Islamic State: The UK's gap between rhetoric and reality
The rhetoric is certainly getting tougher.
David Cameron has recently labelled the group known as Islamic State (IS) as "one of the biggest threats our world has faced".
He's described the extremists as a "death cult" and the need to confront them as the "fight of our generation".
In a recent speech, the Defence Secretary, Michael Fallon, called it "the new Battle of Britain" against "a fascist enemy".
That's the rhetoric. Now the reality.
In 1940, in the real Battle of Britain, the RAF had hundreds of aircraft to defend the nation from a potential Nazi invasion.
Against IS, the RAF has been relying on eight Tornado jets flying from Cyprus.
It has also been using 10 Reaper unmanned aircraft or drones to carry out surveillance and air strike missions.
Together the Reapers and Tornados have flown more than 1,100 combat missions over Iraq and carried out more than 250 air strikes.
In total the US-led coalition has conducted nearly 8,000 air attacks.
So while Mr Fallon is keen to point out that the UK is the second largest national contributor to the military campaign, it's still dwarfed by the US effort.
In the words of the former chairman of the House of Commons Defence Select Committee, Rory Stewart, the UK's contribution is "modest" at best.
His successor, the Conservative MP Julian Lewis, has been more critical.
He has described the UK strategy against IS as "incoherent".
Mr Lewis has accused the prime minister of making policy "on the hoof" and made clear the government will need a proper strategy if it expects his backing to expand the air strikes to Syria. So is he right?
If the UK strategy is incoherent, then so is that of the US. After all, the British contribution is just a reflection of what America is and isn't doing.
- First used by the RAF unarmed in October 2007, then armed the following year
- Used for surveillance and air strikes, armed with Hellfire missiles and laser-guided bombs
- They can fly at 290 mph with a maximum height of 50,000 ft
- Controlled via a satellite link by a team of pilots from 13 Squadron at RAF Waddington in Lincolnshire.
Both countries are prisoners of their past - their largely unsuccessful previous interventions in both Iraq and Afghanistan.
The over-riding strategy appears to be not to get dragged into another long war in the Middle East. So that means a limit to "boots on the ground".
The US has about 3,000 trainers in Iraq. The UK has a total of 135 in the north helping the Kurdish Peshmerga forces.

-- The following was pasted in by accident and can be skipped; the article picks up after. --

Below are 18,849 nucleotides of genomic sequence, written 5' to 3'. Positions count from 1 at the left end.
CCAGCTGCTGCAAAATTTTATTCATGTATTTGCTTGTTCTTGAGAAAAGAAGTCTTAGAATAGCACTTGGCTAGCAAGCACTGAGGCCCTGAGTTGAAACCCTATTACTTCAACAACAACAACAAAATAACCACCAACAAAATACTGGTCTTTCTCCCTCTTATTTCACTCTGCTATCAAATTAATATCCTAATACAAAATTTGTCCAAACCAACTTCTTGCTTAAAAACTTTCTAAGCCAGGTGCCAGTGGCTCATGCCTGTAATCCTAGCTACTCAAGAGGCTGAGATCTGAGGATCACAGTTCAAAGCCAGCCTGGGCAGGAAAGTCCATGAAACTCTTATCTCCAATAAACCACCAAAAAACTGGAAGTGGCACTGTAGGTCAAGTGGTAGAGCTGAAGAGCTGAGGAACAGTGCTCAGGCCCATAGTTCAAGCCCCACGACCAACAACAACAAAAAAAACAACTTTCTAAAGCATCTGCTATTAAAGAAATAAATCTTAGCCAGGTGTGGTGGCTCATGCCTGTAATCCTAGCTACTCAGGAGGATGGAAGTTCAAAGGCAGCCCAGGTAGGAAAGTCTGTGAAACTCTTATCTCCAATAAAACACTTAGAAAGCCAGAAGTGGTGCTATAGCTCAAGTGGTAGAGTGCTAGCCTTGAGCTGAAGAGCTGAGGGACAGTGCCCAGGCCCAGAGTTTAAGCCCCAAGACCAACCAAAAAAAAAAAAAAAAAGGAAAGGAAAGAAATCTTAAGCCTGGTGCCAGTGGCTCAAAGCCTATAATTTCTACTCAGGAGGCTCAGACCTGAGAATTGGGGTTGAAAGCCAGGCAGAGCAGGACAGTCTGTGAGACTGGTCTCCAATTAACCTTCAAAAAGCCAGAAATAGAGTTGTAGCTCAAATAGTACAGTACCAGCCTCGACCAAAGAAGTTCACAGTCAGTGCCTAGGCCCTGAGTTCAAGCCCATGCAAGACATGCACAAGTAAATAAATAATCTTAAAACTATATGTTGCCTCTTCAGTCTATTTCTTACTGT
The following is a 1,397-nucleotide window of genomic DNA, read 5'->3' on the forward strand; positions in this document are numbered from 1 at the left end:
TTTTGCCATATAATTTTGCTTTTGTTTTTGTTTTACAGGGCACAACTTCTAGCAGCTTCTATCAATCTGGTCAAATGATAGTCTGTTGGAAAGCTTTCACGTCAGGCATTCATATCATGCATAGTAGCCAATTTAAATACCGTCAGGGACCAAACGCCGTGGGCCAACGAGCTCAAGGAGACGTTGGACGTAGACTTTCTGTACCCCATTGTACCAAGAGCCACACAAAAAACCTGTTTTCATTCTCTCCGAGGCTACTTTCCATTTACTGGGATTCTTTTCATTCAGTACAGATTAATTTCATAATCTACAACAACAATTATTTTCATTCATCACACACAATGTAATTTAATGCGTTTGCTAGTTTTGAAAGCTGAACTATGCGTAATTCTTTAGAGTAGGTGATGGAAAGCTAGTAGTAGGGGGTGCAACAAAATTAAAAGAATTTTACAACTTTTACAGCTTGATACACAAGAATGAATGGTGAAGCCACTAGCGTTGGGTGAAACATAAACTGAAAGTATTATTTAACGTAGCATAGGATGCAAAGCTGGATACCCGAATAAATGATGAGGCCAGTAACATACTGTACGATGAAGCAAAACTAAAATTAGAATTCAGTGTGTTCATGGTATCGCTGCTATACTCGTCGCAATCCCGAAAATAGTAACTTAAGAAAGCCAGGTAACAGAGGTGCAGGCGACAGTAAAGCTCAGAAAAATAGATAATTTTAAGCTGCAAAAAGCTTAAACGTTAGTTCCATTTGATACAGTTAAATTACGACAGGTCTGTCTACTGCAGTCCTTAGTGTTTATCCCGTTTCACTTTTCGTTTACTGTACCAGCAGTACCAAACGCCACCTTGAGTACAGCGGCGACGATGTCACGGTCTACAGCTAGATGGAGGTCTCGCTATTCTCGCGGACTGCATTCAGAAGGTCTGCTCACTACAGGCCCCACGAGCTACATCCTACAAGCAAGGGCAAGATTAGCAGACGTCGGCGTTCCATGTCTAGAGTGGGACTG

An 'infidel' enemy
The former Chief of the Defence Staff, Lord Richards, recently argued that the West needed "tens of thousands" of trainers on the ground if it wanted to make a difference.
Like Mr Lewis, he thinks the current strategy isn't working. Earlier this month he told the BBC that the West's efforts against IS were "woefully insufficient".
While it is still possible that the US and the UK could increase the presence of military trainers, the chances of either of them putting combat "boots on the ground" are slim to non-existent.
Many argue it would play into the hands of the extremists who would be bolstered in fighting an "infidel" enemy.
That leaves it largely to Syrian President Bashar al-Assad's army, Syrian rebels and Kurdish forces to do the fighting on the ground.
The West has made clear it won't help the Syrian regime while Mr Assad remains in power.
Training "moderate" Syrian rebels is not going according to plan.
The US Defence Secretary, Ash Carter, has admitted that so far America has trained just 60 Syrian fighters.
Turkey joins fight
As for relying on the Kurds, that's just become more complicated.
Turkey may have finally joined the fight against IS. But it appears to be more enthusiastic in targeting its old enemy, the Kurdish separatist group, the PKK.
The PKK have been allies to both the Iraqi and Syrian Kurds. Turkey's actions might end up weakening one of the more effective fighting forces.
So what more might the UK do next?
The government is now contemplating widening its air strikes to include targets in Syria, subject to parliamentary approval.
The RAF is already carrying out surveillance missions over Syria and could easily switch to strike missions if and when the order comes.
But it would probably still be with the same limited number of aircraft.
At the end of the Cold War, the RAF had more than 30 front-line squadrons; today it has just seven.
Speaking last month, the Chief of the Defence Staff, Gen Sir Nick Houghton, warned that the RAF was already "at the very limits" of its fast jet availability, with the ageing Tornados mounting daily strike missions in Iraq and the more modern Typhoons regularly called upon to intercept Russian warplanes near UK airspace and in the Baltics.
Absent from the fight
As it did with Libya, the RAF could send some Typhoons to back up the Tornados at Akrotiri in Cyprus, but the Typhoon still has a limited ground attack capability.
It's also important to note that most US and UK warplanes have been returning to base from their missions without firing their weapons.
Air power may have limited IS's ability to move, but you still need an effective army to secure and hold the ground. And at the moment that army is absent from the fight.
Lord Richards recently told the BBC: "If you want to get rid of them [IS] we need to effectively get on a war footing."
While the government's words suggest that is now the case, its actions do not.